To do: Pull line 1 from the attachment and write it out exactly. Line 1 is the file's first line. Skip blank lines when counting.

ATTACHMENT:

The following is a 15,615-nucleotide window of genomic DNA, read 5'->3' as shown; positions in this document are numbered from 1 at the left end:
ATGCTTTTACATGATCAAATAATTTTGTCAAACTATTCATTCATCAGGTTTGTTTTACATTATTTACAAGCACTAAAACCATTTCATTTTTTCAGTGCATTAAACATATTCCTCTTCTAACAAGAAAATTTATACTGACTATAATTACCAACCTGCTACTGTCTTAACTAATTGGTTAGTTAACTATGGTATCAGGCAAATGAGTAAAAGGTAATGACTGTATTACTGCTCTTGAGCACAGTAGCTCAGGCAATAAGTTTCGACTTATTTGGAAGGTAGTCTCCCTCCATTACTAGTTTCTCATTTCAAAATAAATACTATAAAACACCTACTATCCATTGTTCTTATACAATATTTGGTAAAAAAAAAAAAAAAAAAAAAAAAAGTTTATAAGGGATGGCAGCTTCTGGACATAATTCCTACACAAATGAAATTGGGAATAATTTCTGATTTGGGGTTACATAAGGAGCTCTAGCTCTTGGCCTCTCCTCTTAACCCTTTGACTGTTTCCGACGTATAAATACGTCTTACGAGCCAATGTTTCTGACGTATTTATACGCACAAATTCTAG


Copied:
The following is a 15,615-nucleotide window of genomic DNA, read 5'->3' as shown; positions in this document are numbered from 1 at the left end: